Bone Broth Trial and Error

Since starting this whole Paleo experiment, my wife and I have gotten really into making our own stocks and bone broths. I read all about how the collagen and gelatin in bone broth has been shown to decrease joint pain, increase mobility of the joints and just help our bodies be flexible and move well. Making broth using the bones of the animal is an age-old process that has largely fallen out of practice because nobody's grandmas are around with a stock pot bubbling away at all times, and the knowledge of the benefits of this practice have largely been lost. Of course, people who are into Paleo are all about bringing back old ways of eating and cooking, so this is right up our alley!

Principles of Bone Broth:

What I want to talk about in this post are the various attempts that we've made to make good bone broth, and show how it's kind of a hit or miss process. In principle it's easy. You put veggies and bones into a pot with water and you cook it for a long time... How hard could it be?

Our second attempt (no collagen!), via my Instagram

Well, in practice we've found there's a trick to getting it right, and when you do, it's amazing stuff. We finally got it right with this last batch. Check this out:
That fat was delicious, too, using it for cooking. Via my Instagram

Now, just so we know what we're looking at here that's about an inch deep layer of beef fat on the top. That's ridonculous. Down below you have the stock which carries all of the gelatin and collagen that was pulled out of the marrow of the bones through the cooking process. All of this came from bones that normally people would just toss aside, but our source for grassfed beef, Kookoolan Farms, allows us to take big bags of the bones from our animal home with us for just this purpose! Most people don't take advantage of this, so right now we've got a lot of bones in our garage chest freezer.

How we finally got it right:

The thing that worked so great with this batch is that the stock was concentrated enough to get gelatinous, which means you actually got the collagen and gelatin out of the bones. If you cook it too high, or without the right ingredients, or for too long you wont get the same result, and you won't have taken full advantage of the nutrition from the bones. It took several tries to get this right, but we finally found Aglaee Jacob's tips (heard her talk about her super simple method on the Underground Wellness podcast she was on) and it worked great. The differences were the inclusion of vinegar, and not using too much water. The recipe seems simple, but we found it really helpful compared to others. She also talks about the correct slow rolling boil you want to have the broth going at while you cook it. Basically you want it to be bubbling along, but not at a full boil. We had trouble with this on our gas stove because even one little adjustment of the dial causes the flame to grow or shrink considerably. It was tough to find the middle ground, but we eventually did and it was awesome!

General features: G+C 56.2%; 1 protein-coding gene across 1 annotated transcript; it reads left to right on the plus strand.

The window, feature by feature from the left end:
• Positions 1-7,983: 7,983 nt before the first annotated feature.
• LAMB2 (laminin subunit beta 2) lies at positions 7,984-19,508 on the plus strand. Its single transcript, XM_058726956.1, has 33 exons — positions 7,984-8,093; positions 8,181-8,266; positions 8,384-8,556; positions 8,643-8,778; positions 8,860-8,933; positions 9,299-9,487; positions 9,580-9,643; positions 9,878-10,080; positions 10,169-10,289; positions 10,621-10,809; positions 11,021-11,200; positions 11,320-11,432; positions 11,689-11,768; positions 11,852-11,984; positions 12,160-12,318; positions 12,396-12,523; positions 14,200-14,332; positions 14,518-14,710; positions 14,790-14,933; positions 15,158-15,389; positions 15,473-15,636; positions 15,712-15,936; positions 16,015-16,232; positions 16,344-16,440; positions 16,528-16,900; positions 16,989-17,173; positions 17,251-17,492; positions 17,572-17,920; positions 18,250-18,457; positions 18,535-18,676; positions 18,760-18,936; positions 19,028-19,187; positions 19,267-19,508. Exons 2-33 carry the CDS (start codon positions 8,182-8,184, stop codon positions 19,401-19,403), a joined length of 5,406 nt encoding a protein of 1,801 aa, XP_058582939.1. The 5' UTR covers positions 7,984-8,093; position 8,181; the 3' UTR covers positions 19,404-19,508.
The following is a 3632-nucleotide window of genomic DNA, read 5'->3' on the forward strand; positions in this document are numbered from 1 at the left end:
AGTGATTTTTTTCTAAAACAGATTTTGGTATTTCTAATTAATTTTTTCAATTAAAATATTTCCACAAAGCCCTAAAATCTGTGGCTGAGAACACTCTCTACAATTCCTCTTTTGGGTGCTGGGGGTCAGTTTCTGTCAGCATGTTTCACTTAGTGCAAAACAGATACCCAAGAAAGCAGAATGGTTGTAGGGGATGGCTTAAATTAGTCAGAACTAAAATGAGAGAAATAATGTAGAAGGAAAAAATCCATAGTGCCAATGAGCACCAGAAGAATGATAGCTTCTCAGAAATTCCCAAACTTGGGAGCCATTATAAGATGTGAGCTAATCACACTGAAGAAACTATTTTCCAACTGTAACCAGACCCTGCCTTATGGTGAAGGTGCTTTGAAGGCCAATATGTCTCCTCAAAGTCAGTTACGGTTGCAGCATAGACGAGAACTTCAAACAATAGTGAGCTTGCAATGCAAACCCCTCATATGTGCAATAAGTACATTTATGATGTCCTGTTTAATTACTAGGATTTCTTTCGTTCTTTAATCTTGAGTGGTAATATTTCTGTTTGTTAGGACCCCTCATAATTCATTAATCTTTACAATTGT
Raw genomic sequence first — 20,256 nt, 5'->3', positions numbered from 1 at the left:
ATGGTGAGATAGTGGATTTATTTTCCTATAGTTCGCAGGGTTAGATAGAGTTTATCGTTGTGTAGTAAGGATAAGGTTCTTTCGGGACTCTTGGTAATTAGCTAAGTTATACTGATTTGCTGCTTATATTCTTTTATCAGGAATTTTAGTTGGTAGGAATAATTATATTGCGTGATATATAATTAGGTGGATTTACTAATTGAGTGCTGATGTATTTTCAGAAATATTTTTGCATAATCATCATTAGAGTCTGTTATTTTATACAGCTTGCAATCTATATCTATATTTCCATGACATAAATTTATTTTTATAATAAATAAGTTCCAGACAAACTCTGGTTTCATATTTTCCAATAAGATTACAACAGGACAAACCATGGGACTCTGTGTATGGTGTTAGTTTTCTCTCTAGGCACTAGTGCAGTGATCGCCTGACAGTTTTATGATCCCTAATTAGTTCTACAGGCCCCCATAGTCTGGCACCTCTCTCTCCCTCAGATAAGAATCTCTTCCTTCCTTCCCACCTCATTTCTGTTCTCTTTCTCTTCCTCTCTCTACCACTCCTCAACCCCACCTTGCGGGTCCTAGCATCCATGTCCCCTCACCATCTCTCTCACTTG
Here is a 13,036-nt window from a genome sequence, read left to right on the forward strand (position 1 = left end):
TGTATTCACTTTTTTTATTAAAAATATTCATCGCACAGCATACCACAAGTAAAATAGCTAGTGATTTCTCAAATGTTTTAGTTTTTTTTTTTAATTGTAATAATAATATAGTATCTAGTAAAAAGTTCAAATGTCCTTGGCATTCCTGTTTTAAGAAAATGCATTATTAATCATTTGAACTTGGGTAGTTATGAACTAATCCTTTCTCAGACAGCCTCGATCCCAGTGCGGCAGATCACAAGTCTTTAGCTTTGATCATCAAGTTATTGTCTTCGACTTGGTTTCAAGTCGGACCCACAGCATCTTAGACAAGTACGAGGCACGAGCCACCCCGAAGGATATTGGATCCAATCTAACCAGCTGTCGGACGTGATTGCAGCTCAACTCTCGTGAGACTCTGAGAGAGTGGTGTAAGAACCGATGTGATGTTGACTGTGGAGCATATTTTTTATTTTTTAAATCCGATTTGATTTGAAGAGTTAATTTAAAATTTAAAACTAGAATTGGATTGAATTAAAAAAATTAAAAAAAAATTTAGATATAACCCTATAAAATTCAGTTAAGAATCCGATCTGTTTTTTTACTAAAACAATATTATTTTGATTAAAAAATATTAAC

If you have access to animal bones through your meat supplier, or if you eat a ham, whole chicken or bone it beef cuts, save the bones and make broth!

BTW, it's also delicious! I didn't even talk about that, haha.

For more tips and resources, check out these links:


  1. Nice! Glad you got it dialed in. For some terrific ideas for how to actually use and enjoy all that goodness, check out the book "A Long Way on a Little" by Shannon Hays.

  2. Awesome! Also, a slow cooker/crock pot works great for this (I had the same issue with temp control on the range). I also use it for poultry bone broth & stocks.


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